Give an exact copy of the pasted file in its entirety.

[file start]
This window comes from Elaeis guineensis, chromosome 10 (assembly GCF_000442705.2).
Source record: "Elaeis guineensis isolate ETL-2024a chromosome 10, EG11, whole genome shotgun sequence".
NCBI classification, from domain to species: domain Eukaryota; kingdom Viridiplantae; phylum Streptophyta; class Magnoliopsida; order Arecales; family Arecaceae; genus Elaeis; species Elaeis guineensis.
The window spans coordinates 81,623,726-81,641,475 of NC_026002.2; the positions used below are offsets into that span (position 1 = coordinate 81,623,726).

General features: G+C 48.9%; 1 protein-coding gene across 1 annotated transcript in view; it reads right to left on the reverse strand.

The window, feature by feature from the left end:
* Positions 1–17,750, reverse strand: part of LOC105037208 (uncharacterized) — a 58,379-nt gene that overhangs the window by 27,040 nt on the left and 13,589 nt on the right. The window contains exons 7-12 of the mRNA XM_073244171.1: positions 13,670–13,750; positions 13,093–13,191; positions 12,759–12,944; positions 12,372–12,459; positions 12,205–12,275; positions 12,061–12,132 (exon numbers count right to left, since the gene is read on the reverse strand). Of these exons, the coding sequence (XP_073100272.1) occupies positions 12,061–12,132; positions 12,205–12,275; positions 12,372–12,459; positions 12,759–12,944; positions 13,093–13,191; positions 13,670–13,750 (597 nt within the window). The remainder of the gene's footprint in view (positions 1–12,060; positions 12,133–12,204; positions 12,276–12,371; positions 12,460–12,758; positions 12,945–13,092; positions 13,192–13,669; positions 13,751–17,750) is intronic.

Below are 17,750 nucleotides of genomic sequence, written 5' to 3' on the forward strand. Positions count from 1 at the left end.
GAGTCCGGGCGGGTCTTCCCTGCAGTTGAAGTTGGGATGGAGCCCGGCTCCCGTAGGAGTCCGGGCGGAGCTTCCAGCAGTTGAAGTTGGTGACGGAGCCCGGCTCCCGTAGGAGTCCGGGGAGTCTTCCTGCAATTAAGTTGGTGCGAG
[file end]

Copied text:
This window comes from Elaeis guineensis, chromosome 10 (assembly GCF_000442705.2).
Source record: "Elaeis guineensis isolate ETL-2024a chromosome 10, EG11, whole genome shotgun sequence".
NCBI classification, from domain to species: domain Eukaryota; kingdom Viridiplantae; phylum Streptophyta; class Magnoliopsida; order Arecales; family Arecaceae; genus Elaeis; species Elaeis guineensis.
The window spans coordinates 81,623,726-81,641,475 of NC_026002.2; the positions used below are offsets into that span (position 1 = coordinate 81,623,726).

General features: G+C 48.9%; 1 protein-coding gene across 1 annotated transcript in view; it reads right to left on the reverse strand.

The window, feature by feature from the left end:
* Positions 1–17,750, reverse strand: part of LOC105037208 (uncharacterized) — a 58,379-nt gene that overhangs the window by 27,040 nt on the left and 13,589 nt on the right. The window contains exons 7-12 of the mRNA XM_073244171.1: positions 13,670–13,750; positions 13,093–13,191; positions 12,759–12,944; positions 12,372–12,459; positions 12,205–12,275; positions 12,061–12,132 (exon numbers count right to left, since the gene is read on the reverse strand). Of these exons, the coding sequence (XP_073100272.1) occupies positions 12,061–12,132; positions 12,205–12,275; positions 12,372–12,459; positions 12,759–12,944; positions 13,093–13,191; positions 13,670–13,750 (597 nt within the window). The remainder of the gene's footprint in view (positions 1–12,060; positions 12,133–12,204; positions 12,276–12,371; positions 12,460–12,758; positions 12,945–13,092; positions 13,192–13,669; positions 13,751–17,750) is intronic.

Below are 17,750 nucleotides of genomic sequence, written 5' to 3' on the forward strand. Positions count from 1 at the left end.
GAGTCCGGGCGGGTCTTCCCTGCAGTTGAAGTTGGGATGGAGCCCGGCTCCCGTAGGAGTCCGGGCGGAGCTTCCAGCAGTTGAAGTTGGTGACGGAGCCCGGCTCCCGTAGGAGTCCGGGGAGTCTTCCTGCAATTAAGTTGGTGCGAG